Although in sports science it is already for a long time known that body temperature is an important factor during the training and competition process there was no sensor solution to continuously measure it during activity.
Humans, as homeothermic (warm-blooded) beings, have a constant operating temperature in a tolerance range of 37 °C, ± 0.5 °C in the core body. Frogs, for example, are helplessly at the mercy of the ambient temperature because they can´t regulate their temperature. The human body, even when in rest, already has to operate with an enormous effort to maintain the operating temperature.
Our brain calculates the current outside temperature with a constant exchange via receptors in the skin and is sensible to respond to any change instantly. This has a very high relevance because a deviation of the core temperature to above 40.5 °C or below 35 °C can lead to lasting damages, or can even result in death.
An increase of the core body temperature during activity is proportional to the relative performance according to study results. Due to muscular strain, heat is generated and is then distributed through the blood stream in the body core. The internal thermal sensors are continuously measuring the difference between current and target body temp level, and are sending signals to the central nervous system to take the necessary precautions in order to slow down the internal temperature rise.
Experienced athletes can exercise in a so-called thermal steady state, which does not have to comply with the target body temp level. It may well be sligthly higher. The so-called “Critical temperature”, the temperature at which performance is ultimately aborted can be up to 40 °C hight with e.g. professional marathon runners. Mainly this is dependent on the hydration status and the status of acclimatization.
In addition to general points such as age, gender, height, weight and performance level, different endogenous and exogenous factors determine our thermoregulation:
On the one hand we are exposed to thermal stress through internal factors such as metabolic processes and energy metabolism in the body (metabolic heat), as well as through external factors such as solar radiation, air temperature, humidity, wind etc.
On the other hand we use heat dissipation, especially through convection (e.g. breathing air), evaporation (sweat) and radiation (discharge through the skin) to keep the heat balance in the body.
If the heat balance doesn´t exist any more hyperthermia (overheating) or hypothermia (undercooling) will emerge.
Between 37 °C and 39 ° C body temperature sweat production is increasing to the maximum and is then stagnating. Also the blood circulation of the skin is increasing excessively, which is within this temperature range without any health risks.
However, if the core body temperature continues to rise, the blood stream is augmented by the body core and dispersed to the periphery in order to be able to cool down.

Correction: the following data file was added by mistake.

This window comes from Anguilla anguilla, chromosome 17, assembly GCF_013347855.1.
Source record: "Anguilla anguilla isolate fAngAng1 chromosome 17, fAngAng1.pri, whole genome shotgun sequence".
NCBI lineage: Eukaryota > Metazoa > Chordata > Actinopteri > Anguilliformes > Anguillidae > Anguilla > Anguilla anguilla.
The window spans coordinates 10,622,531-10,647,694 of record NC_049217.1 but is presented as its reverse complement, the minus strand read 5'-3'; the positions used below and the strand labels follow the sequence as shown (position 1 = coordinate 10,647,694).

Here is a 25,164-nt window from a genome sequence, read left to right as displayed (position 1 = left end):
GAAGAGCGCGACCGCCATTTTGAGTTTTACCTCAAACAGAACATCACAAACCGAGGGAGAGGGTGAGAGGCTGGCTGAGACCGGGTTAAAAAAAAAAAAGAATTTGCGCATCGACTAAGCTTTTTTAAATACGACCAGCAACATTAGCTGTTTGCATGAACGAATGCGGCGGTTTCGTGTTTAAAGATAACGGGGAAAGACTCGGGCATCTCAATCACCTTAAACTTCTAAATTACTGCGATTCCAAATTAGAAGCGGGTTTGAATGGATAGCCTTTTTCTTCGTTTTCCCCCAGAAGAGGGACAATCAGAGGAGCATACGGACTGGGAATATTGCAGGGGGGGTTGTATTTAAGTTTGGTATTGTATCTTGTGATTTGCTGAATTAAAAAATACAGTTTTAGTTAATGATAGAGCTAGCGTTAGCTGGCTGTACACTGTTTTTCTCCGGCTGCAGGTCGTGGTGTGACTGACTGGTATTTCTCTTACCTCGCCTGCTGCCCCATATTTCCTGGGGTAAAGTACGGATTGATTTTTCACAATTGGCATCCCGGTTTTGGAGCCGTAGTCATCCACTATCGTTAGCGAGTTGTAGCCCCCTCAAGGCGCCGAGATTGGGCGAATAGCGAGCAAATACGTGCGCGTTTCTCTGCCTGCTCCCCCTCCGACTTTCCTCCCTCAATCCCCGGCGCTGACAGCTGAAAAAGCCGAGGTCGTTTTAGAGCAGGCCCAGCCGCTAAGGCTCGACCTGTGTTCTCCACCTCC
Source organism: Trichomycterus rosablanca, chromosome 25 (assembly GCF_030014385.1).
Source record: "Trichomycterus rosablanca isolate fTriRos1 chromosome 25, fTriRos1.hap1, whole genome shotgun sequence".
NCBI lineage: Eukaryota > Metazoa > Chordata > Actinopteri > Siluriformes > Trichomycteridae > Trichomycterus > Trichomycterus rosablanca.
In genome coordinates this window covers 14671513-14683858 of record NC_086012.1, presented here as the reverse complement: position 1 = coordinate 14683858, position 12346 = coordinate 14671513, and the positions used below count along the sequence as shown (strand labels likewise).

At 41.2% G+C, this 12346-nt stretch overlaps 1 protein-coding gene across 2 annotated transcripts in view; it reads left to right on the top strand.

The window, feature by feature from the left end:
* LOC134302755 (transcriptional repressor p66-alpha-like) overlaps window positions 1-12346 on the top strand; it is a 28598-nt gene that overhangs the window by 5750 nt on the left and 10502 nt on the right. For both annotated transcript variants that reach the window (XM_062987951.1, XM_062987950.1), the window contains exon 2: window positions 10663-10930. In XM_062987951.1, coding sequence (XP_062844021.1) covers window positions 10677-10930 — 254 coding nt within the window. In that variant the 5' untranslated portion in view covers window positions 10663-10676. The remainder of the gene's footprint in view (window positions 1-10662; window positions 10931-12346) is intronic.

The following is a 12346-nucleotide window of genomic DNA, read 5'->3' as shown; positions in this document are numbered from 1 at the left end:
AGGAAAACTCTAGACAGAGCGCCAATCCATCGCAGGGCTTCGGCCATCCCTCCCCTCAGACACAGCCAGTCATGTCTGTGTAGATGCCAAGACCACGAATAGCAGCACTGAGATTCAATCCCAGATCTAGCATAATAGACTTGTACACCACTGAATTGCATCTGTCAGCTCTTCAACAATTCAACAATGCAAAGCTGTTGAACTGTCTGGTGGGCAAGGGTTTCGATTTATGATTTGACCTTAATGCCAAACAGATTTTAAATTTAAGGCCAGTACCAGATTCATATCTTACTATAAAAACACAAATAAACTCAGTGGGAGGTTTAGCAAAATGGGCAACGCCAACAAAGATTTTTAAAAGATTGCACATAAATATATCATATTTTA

Now the blood is missing in the core, which leads to a cardiavascular drift, which means an increased heart rate with lower stroke volume.
This soon leads to performance break-down and in extreme cases even to performance failure with resulting health problems.
Well-trained athletes have in comparison to non-athletes a better trained thermoregulation system. Sweat production begins faster and to a greater extent. Professional and well-trained athletes can have a body core temperature of up to 40°C during activity, however, according the above named reasons, performance degradation can be expected.
Already from 15 °C ambient temperature, an intensity of ≥85% VOmax leads to a significant increase of the core body temperature.
The occurrence of a heat illness can and will ultimately lead to performance break-down, performance dropout and in extreme cases to lasting health damages.
Problems with the thermoregulation usually go along with a high sweat-related deficit due to lacking fluid, an electrolyte inbalance and also central fatigue.
In case of sunstroke or heatstroke, an intensive overexposure of the head to the sun can lead to restlessness, dizziness and nausea. This can also occur through extremely high metabolic heat production during average intense endurance performances (mountain running, short triathlon, …).
However, as a result of long-lasting performance the increased fluid loss (saline deficiency) causes heat exhaustion. Body temperature is above 41 °C with a hot, dry skin and impaired consciousness.
Heat cramps may also occur through painful muscle cramps (spasms) in the most severely stressed muscles hours after straining.
Heat exhaustion is accompanied by headaches, drowsiness, dizziness and nausea. The skin is usually cold and gray.
An analysis of medical incidents in the famous Hawaii Ironman race showed that over 80% of the affected people suffered from heat illness through loss of fluids and electrolytes.
- Acclimatization, at least one week with increased fluid and electrolyte shots and increased intake of salt with 10-25 g/day
- Regular measurements of body temperature to determine the “critical value” (= abort criterion) and the necessary regulatory methods.
- If possible, determination of sweat loss (One-hour run with weight measurement before and after several times). Fluid intakes during race!
- Fluid intake of approximately 1/2 – 3/4 litres of an electrolyte-containing drink 30 minutes before the race.
- Exercise ore than 45 min and drink in small amounts with short time intervals (about 150-200 ml every 10-15 min)
- Long-term exercise of > 4h and salt intake of 1g/hour in liquid.
- Regulated fluid balance on the race day.
- Monitoring of temperature during the race.
- Cooling applications.